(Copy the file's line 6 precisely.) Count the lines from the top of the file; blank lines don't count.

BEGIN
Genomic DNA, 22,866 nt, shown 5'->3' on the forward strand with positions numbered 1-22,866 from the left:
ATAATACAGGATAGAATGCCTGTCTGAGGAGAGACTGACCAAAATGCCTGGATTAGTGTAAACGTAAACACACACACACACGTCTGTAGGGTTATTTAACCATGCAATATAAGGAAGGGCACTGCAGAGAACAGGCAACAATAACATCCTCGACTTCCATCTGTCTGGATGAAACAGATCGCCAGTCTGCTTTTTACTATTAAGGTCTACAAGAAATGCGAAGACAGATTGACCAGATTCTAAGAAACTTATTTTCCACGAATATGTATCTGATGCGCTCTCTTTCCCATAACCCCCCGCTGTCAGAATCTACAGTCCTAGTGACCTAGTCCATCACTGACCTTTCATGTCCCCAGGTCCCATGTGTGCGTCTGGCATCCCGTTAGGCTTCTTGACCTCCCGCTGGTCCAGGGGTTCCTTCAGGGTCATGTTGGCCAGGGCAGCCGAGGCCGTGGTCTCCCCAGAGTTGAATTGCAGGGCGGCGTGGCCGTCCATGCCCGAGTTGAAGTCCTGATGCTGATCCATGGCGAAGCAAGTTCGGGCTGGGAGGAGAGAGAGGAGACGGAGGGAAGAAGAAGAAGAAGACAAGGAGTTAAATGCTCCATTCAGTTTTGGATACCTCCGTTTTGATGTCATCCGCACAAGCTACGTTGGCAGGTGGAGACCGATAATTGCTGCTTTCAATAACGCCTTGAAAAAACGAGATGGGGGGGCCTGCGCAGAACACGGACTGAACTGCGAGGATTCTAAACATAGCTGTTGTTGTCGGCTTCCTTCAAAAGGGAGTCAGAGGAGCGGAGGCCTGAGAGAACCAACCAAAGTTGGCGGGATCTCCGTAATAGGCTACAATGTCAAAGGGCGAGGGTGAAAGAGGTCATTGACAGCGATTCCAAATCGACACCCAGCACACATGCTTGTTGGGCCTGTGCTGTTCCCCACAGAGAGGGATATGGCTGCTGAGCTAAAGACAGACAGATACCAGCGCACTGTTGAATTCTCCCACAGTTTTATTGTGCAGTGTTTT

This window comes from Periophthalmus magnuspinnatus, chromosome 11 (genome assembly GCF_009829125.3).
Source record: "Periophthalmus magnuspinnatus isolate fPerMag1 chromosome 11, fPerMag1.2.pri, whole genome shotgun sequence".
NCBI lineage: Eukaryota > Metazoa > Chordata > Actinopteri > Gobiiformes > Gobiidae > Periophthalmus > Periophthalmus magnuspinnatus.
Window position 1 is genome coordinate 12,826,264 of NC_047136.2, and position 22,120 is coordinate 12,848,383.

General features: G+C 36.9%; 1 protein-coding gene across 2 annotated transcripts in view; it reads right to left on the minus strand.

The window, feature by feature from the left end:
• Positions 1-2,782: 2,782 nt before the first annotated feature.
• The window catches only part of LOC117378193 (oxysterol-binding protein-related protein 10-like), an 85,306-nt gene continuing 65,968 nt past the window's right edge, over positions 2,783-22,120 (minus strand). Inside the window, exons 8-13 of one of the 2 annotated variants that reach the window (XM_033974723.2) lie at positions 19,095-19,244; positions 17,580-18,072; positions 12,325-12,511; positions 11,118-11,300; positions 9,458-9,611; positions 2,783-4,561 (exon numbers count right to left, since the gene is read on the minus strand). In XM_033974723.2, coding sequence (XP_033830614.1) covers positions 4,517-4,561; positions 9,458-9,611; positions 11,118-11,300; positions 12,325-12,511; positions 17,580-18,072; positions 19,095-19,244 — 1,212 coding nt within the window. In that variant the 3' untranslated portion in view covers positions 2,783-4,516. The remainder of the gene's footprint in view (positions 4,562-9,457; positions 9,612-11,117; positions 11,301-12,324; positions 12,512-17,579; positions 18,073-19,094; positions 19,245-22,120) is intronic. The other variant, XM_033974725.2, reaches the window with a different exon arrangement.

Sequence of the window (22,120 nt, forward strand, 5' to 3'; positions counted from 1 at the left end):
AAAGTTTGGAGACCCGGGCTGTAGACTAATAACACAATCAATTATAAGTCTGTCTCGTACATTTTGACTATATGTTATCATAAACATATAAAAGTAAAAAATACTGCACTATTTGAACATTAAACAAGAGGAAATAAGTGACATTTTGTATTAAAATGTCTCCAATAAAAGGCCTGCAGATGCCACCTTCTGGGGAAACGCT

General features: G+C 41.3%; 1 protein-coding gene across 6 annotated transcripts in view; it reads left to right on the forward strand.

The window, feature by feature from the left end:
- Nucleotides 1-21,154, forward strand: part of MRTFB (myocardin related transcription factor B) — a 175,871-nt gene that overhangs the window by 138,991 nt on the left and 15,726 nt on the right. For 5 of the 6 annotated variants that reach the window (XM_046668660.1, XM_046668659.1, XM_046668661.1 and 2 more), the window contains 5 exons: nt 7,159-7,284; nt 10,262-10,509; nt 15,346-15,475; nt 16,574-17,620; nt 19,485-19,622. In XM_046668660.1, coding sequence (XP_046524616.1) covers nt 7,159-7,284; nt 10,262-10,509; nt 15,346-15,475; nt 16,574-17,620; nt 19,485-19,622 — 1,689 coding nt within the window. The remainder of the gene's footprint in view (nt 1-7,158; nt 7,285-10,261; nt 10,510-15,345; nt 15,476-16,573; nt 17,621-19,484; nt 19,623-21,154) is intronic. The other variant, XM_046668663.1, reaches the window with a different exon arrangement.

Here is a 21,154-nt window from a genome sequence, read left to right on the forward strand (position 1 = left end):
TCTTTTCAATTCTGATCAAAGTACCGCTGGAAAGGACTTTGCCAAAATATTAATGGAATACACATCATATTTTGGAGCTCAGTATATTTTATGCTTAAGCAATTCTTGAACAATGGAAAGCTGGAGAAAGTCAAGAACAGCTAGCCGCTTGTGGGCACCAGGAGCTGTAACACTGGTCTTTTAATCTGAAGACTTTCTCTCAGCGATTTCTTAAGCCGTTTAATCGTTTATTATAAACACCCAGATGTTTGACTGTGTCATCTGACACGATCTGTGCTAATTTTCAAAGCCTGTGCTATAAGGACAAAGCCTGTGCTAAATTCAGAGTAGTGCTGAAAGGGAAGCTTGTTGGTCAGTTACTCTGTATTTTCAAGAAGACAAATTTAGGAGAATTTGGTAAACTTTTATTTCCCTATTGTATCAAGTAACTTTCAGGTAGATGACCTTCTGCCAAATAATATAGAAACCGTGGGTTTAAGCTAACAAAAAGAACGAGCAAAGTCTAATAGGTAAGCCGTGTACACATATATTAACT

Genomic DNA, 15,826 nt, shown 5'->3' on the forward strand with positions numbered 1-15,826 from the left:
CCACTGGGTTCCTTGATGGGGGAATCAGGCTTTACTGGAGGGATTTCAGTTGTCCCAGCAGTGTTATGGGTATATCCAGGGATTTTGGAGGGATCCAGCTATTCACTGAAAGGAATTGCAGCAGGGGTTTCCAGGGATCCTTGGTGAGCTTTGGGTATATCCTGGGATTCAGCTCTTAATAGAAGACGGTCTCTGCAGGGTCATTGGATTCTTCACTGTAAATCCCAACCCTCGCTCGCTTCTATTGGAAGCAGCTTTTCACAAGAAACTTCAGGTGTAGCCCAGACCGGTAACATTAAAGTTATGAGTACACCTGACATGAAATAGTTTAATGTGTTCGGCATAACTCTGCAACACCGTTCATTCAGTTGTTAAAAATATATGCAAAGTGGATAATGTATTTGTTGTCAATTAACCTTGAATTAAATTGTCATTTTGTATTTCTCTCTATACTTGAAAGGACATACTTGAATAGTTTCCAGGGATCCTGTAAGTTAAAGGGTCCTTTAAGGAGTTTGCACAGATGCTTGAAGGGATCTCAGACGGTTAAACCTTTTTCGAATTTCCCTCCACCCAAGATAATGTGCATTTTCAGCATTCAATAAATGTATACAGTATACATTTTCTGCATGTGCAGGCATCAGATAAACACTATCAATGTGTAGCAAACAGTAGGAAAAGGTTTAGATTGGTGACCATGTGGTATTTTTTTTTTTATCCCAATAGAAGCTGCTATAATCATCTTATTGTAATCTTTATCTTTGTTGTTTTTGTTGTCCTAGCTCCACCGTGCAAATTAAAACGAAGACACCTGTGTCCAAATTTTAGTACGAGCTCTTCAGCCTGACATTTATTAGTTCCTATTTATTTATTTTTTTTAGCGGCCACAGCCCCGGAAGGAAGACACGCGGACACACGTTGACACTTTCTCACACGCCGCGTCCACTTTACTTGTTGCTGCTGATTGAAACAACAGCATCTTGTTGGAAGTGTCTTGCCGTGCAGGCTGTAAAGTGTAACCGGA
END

Window position 1 is genome coordinate 12,826,264 of NC_047136.2, and position 22,120 is coordinate 12,848,383.